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Can technology protect our home?

The growing world population requires more energy than ever before, with average energy consumption increasing by 1-2% every year. And the growing adoption of technology is a contributing factor to humanity’s growing carbon footprint. For example, in 2020, smartphones accounted for 1% of global carbon emissions, but this figure is expected to rise to 3.5% within a decade. Similarly, traffic on telecommunications networks is expected to quintuple from 2018 to 2024, with each person in the world expected to generate the data equivalent of 6,700 photo downloads. per day.

So, is technology helping or hurting the planet? Can we turn the tide against environmental threats using technology?

A key step moving forward is to prioritize energy efficiency and green development in the technology sector and to transfer the innovations we bring to other industries. From green communications networks to green data centers, green innovations can make a critical difference to the global carbon footprint created by businesses. By embracing digital technologies, we predict that industries will be able to reduce their energy consumption by 20% by 2030, a carbon offset that will be ten times greater than the energy used by the ICT sector itself.

However, increasing energy consumption is not the only threat facing our planet. The ability of the world’s rainforests to remove carbon from the atmosphere is declining as rapidly as forest cover is disappearing, reducing carbon sinks and creating a domino effect of habitat and biodiversity loss.

For nature conservation, we need to develop solutions that can understand the world’s ecosystems and form the basis for effective protective measures. With our partners, including the International Union for Conservation of Nature (IUCN) and Rainforest Connection, we have developed solutions through our Tech4Nature and TECH4ALL initiatives to make this possible in ecosystems around the world, from rainforests , from mountains and plateaus to wetlands, rivers and oceans.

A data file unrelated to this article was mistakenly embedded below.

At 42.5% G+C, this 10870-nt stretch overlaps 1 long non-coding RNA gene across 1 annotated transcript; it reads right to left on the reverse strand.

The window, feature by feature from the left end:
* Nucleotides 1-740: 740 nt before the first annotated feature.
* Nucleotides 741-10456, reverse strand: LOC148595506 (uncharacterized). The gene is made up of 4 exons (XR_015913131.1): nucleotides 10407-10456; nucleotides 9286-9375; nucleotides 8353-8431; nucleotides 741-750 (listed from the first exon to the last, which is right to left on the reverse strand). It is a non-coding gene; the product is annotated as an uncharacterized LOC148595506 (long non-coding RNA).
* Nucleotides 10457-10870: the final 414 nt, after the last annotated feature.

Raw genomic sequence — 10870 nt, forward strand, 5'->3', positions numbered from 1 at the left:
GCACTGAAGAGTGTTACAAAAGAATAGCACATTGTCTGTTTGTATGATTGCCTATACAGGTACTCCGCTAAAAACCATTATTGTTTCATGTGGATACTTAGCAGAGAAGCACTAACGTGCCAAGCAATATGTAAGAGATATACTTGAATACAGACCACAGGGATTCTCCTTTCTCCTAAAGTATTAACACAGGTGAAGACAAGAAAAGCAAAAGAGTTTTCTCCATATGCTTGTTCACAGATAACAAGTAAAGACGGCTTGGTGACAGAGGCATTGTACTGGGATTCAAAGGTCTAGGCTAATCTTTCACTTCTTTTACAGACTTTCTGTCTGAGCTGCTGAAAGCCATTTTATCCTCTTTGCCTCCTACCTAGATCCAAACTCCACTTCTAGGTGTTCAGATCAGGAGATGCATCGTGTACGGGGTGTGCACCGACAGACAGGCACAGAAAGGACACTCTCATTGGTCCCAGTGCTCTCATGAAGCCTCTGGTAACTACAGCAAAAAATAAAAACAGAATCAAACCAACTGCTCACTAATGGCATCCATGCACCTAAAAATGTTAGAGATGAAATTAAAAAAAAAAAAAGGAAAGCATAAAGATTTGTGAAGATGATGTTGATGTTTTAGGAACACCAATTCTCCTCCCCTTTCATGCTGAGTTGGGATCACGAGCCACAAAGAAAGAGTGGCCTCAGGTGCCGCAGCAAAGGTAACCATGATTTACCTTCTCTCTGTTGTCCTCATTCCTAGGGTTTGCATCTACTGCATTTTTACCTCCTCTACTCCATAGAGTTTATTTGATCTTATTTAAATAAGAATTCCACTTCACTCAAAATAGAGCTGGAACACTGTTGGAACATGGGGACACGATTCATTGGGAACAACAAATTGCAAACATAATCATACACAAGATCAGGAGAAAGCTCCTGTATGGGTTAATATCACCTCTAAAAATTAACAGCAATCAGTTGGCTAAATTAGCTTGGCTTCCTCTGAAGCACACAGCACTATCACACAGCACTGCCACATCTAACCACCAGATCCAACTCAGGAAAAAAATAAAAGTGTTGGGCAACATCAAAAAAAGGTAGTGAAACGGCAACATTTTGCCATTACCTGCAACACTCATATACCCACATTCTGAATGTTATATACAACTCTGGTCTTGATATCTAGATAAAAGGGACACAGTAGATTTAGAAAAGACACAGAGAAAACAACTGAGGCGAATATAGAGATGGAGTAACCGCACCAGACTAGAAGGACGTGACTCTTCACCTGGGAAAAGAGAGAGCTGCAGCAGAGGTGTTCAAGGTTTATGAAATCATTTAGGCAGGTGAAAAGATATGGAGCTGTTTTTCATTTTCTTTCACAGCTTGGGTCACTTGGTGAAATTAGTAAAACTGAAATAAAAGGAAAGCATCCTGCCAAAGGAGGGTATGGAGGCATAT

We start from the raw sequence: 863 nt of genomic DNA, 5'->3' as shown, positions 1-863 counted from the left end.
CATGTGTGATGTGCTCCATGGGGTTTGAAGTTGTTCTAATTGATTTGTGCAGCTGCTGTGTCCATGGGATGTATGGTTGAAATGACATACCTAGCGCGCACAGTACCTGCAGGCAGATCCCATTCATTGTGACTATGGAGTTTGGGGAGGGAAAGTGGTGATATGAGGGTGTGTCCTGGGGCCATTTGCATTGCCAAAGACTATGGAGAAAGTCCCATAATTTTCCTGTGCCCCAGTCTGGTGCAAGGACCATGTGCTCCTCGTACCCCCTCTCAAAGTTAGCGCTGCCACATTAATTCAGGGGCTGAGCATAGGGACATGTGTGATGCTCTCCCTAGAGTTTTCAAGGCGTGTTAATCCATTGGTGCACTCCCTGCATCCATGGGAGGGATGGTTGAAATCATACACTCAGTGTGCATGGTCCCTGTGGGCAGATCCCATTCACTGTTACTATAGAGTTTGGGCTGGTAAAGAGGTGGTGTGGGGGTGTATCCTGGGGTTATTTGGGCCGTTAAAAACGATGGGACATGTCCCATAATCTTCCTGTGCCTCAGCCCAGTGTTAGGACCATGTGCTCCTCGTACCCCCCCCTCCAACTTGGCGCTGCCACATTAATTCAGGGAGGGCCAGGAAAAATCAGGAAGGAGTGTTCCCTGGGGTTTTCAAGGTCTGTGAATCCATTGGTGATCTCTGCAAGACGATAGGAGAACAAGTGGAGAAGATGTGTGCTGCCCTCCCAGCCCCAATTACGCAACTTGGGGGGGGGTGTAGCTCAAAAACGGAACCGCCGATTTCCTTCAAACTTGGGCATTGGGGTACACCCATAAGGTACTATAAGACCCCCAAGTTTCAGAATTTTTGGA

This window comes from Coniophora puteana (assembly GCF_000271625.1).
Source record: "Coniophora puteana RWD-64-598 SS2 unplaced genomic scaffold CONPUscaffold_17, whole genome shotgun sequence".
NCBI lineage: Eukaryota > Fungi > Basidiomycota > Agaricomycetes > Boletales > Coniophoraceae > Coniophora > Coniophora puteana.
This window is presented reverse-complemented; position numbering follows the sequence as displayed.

Infrared camera technology analyzed by cloud-based artificial intelligence, for example, helps track and monitor species near extinction, including Darwin’s fox and Hainan gibbon.

Similar technologies are enabling the restoration of a coral reef system in the Indian Ocean and working to prevent an invasive species from decimating wild Atlantic salmon populations in Europe. AI-powered acoustic solutions deployed in treetops can detect sounds of chainsaws and trucks associated with illegal logging in rainforests and send real-time alerts to rangers in the field. According to the UN, up to 90% of logging is illegal, and since pre-industrial times, 64% of all rainforest has been destroyed or degraded.

Collaborate for conservation

While technology underpins nature conservation and net zero travel, partnerships deliver results. On June 6 – the day after World Environment Day 2022 – Huawei hosts the Tech for a Better Planet 2022 summit with the support of IUCN. Our partners will discuss the role of technology as a catalyst in protecting and restoring our badly damaged planet, including many of the projects featured in this article.

After all, we only have one earth.

Click the link to register for the webinar.

Photo – https://mma.prnewswire.com/media/1825575/Endemic_Chile_facing_threats_1_000_Darwin_s_foxes_remain.jpg

SOURCEHuawei